- FondueMentale: Although not a “cheap” eatery, I maximized my spending by ordering the table d’hote option, which simplified my meal into three cost-effective fondue courses: cheese, meat, and chocolate. I spent $29 total, including tip.
- Schwartz’s Montreal Hebrew Delicatessen: With the Atkin’s diet en vogue, this Hebrew deli’s hearty and famous smoked meat sandwiches will satisfy hunger pangs for days. And for under $5 (about $5.75 with fries), who needs carbs—or vegetables for that matter? Lean, medium, and fatty, take your pick.
- Boris Bistro: With sleek decor and an enticing menu, I opted for a light pasta dish and a memorable iced chocolate dessert at this bistro, costing me no more than about $15.
Splurge option, off the record:
Because food had only come to $50, I decided to treat myself to one souvenir on my last night: a meal I could never forget at Chez L’Épicier (literally translated as “at the grocer’s”).
While I was outside peering at the menu of this Old Quebec restaurant/trendy grocer, a local woman empathically pleaded with me to go inside for dinner, citing it as the best place to eat in all of Montreal. She might have been right. I sampled four of the six-plus courses, from a cleverly original maple kir aperitif to local Quebecois cheeses. It certainly wasn’t cheap, but the value was high considering the great food, service, and non-pretentious atmosphere (the menu was written on blackboards and grocery bags), not to mention the cost relative to higher-price establishments in the neighborhood. Most entrees (course three) were in the $15 to $20 range.
With the splurge included, I spent more on food than I would at most destinations, but I was able to ease my guilt in several ways. First, I didn’t have to pay extra for breakfast, which was masterfully prepared by Belgian-born B&B co-owner Jerome, who started with appetizers like creme brulee and baked apples before dishing out the main morning fare. Second, because breakfast was so filling, I could skip lunch (with maybe sneaking in a cheap coffee break or a chocolate croissant at a bakery like Premiere Moisson, introduced to me by a friend I was visiting). Finally, I considered dining out an activity in itself, so I avoided spending extra on nightly entertainment. Locals dine late, eat well, and linger long. Most evenings, I didn’t leave the restaurant until midnight.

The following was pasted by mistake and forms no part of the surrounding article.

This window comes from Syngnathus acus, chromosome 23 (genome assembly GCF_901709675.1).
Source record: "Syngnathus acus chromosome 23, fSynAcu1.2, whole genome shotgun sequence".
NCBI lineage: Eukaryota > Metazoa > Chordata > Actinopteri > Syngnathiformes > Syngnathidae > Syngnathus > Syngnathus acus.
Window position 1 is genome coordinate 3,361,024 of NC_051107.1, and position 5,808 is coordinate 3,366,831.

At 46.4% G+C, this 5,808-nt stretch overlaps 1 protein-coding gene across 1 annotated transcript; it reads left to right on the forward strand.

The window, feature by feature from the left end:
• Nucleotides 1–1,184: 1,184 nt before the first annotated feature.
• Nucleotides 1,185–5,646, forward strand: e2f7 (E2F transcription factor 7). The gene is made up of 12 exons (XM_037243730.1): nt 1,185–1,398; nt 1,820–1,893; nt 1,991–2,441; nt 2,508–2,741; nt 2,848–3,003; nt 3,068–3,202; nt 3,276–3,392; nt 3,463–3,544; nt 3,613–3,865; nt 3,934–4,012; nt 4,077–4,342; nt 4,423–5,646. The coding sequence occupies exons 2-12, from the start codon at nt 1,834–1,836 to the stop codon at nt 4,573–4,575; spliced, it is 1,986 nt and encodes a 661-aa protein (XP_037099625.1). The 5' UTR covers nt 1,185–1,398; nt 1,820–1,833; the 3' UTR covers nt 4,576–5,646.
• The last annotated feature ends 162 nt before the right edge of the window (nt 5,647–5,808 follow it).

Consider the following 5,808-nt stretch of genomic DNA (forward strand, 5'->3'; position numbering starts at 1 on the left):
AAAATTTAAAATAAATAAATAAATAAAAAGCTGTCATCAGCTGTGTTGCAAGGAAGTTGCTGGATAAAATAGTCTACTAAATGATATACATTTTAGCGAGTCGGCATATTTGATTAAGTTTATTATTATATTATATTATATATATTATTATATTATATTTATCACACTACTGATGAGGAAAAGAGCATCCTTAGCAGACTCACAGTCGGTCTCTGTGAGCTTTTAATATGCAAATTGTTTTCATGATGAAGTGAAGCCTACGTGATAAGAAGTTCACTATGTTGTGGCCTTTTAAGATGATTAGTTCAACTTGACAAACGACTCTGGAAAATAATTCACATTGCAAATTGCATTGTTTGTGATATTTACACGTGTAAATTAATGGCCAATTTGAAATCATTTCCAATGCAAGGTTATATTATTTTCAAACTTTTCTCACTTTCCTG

Couture and more
Other affordable must-dos include visiting a club on the trendy Boulevard Saint-Laurent. I caught a show at the moderately upscale club/pool hall Le Swimming for about $7 (The singer/guitarist from the opening act showed up at the B&B the next morning, a testament to the small-world feel of the city). There are also many noteworthy museums scattered about the city, and entrance fees won’t weigh you down either. I saw an IMAX film at the Montreal Science Center for another $7. The best part for me was that it had the novelty of being in French (there are limited showings in English, too).
The best activities are always the free ones. I climbed Mount Royal, a hill in the middle of the city, and explored the surrounding park; it’s free and I got a great view of the city from the chalet at the top. Another rewarding and free option is walking. Not only did it allow me to see the sites, but it also offered me the peace of mind about all the food I ate. Last, but not least, one of my favorite activities was shopping on rue St-Denis, which is lined with numerous affordable boutiques featuring local and European-influenced designers. Window-shopping is also free, but as far as making purchases, I won’t tell if you won’t.
To fully maximize your budget when traveling to Montreal or other parts of Canada, always save your receipts for purchases and even your hotel bill. Often, you can get the federal portion of your tax (about seven percent) back if you fill out the rebate forms available at the airport or online. Just remember to get to the airport early, as you will have to go though security and U.S. customs. Also, be sure to ask for the tax forms before you check in; otherwise, officials won’t let you proceed once you have checked baggage tags.
With all said and done, my trip came to $438, plus what I spent on food and activities. Although many of the choices I made were personal ones, the strategies I’ve presented are universal. Spending under $500 was not only an exciting challenge, but it also afforded me a guilt-free weekend to remember, or as the Quebecois say on their license plates, Je me souviens.